The 10,000-circulation weekly Jackson County (Mo.) Advocate focuses on serving its own neighborhood and it’s doing just fine, thank you. Sure, its four-person staff works long hours to produce the weekly, but employees will also stop to talk with residents who stop by the office because that’s where the best stories come from. Like the local man who found an image of the Virgin Mary on a rock in his back yard. “You never know who’s going to come through the front door,” says Editor Andrea Wood, who’s interviewed in this five-minute report by local radio station KCUR. “We’ve done stories about people who had grown freakishly large pears. It’s about the community.”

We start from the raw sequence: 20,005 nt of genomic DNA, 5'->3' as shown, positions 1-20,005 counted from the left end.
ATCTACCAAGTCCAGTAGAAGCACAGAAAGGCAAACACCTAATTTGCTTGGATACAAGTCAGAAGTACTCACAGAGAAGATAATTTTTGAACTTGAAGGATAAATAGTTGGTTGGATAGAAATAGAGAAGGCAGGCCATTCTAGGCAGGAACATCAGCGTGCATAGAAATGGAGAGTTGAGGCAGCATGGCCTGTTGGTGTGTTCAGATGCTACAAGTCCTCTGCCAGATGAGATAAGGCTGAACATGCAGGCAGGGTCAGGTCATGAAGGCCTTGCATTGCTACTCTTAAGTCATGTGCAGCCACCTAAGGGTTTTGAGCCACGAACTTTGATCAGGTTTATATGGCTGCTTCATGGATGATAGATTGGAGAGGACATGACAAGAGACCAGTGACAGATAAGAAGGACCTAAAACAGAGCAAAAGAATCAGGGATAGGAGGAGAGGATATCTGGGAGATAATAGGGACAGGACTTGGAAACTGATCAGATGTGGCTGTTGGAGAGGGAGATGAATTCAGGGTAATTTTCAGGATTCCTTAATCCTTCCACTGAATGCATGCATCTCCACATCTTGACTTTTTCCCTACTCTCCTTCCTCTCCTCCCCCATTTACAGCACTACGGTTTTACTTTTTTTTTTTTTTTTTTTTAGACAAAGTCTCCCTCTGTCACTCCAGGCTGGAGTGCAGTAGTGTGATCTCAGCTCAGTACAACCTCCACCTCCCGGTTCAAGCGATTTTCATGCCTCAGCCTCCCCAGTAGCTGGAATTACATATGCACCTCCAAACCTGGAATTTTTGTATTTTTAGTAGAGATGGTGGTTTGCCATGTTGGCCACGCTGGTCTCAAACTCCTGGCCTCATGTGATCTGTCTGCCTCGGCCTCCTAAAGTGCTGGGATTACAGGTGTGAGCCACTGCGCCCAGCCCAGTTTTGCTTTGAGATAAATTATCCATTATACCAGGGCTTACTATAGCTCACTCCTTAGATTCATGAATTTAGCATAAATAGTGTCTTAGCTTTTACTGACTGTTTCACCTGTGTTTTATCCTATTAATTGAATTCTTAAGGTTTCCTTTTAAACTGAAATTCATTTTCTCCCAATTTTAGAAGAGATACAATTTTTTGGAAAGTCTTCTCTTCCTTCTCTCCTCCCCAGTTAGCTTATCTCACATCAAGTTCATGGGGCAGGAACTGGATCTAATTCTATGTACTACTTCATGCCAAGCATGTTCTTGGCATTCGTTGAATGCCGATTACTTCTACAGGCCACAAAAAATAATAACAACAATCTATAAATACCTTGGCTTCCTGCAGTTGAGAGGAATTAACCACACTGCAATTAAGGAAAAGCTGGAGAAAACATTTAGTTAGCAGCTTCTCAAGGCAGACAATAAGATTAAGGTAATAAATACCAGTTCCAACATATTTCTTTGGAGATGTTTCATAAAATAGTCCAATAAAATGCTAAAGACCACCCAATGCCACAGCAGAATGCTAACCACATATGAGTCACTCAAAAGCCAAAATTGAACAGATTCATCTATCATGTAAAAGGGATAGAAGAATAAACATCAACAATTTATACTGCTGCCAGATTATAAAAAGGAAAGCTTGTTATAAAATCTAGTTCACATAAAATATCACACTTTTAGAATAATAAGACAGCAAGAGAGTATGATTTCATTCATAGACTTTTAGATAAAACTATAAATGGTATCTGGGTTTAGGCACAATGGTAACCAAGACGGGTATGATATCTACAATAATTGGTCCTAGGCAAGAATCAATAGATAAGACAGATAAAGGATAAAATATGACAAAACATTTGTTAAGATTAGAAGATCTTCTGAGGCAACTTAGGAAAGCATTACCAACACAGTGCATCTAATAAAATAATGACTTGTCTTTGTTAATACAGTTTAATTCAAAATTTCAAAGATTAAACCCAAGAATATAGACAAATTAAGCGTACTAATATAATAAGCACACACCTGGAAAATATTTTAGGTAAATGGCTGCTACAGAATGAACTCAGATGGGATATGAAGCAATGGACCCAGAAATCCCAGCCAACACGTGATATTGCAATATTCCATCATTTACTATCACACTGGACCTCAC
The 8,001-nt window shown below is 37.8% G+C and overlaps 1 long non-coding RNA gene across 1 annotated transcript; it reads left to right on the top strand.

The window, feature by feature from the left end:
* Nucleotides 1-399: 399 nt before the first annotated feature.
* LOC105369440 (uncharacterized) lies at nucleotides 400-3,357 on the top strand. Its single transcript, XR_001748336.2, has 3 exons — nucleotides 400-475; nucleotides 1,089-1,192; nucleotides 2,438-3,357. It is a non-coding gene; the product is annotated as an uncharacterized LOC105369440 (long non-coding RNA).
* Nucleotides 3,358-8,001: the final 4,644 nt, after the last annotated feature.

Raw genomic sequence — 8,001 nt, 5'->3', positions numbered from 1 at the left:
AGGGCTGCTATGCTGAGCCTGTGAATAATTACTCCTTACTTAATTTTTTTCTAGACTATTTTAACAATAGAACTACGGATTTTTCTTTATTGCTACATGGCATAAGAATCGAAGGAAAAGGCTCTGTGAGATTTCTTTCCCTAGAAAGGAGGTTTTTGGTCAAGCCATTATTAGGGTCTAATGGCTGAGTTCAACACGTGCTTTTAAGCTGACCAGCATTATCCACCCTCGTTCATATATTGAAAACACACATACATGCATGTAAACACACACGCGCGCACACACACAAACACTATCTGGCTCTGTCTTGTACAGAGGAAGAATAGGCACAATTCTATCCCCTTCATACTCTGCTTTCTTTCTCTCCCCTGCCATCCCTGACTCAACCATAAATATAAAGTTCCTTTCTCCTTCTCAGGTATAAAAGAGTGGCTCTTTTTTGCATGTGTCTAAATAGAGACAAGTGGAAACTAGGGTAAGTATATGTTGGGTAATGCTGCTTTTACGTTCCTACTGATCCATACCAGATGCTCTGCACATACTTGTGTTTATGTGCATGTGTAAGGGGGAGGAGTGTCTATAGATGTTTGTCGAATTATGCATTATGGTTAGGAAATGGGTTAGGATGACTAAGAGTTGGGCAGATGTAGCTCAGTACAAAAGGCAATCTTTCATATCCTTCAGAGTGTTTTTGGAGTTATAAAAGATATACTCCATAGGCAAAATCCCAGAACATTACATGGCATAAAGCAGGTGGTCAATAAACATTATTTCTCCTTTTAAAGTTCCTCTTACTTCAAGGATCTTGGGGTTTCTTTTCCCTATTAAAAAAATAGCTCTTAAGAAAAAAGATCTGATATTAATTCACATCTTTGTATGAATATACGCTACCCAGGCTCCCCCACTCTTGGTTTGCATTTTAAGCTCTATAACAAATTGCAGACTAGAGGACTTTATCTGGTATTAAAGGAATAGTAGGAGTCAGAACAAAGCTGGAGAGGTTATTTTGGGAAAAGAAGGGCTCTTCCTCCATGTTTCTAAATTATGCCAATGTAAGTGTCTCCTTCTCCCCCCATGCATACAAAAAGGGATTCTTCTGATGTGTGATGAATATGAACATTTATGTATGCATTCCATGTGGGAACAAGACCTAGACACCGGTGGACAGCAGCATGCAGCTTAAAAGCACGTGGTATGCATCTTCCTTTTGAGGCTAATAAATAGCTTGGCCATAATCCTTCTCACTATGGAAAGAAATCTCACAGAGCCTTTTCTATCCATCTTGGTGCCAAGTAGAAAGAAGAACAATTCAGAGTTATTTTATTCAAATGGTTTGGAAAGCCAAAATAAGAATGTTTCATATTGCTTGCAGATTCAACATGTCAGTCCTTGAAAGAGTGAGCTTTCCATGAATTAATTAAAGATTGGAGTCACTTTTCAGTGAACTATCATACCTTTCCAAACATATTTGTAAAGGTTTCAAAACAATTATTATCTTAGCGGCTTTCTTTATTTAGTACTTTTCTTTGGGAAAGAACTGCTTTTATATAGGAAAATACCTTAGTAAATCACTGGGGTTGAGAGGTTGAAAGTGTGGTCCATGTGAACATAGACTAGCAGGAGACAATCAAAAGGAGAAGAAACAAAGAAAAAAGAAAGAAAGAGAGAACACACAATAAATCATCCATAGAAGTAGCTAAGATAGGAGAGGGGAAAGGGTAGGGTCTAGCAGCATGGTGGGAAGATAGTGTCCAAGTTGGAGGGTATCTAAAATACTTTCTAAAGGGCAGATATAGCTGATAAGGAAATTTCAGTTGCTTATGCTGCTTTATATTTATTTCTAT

Wood says the turmoil that’s killing large metro newspapers isn’t hitting hyper-local titles nearly as hard. “This industry is stable,” she says. “People use the [community newspaper] for scrapbooks. You’re never going to get that from the Internet.” Local businesses are also more stable and loyal advertisers.
The Advocate competes with the Kansas City Star, which has been cutting back local news coverage. That appears to be helping the Advocate. Circulation is growing and now tops 10,000 subscribers. The Star no longer sends reporters to cover local government meetings, leaving the Advocate as the main source of information about their community.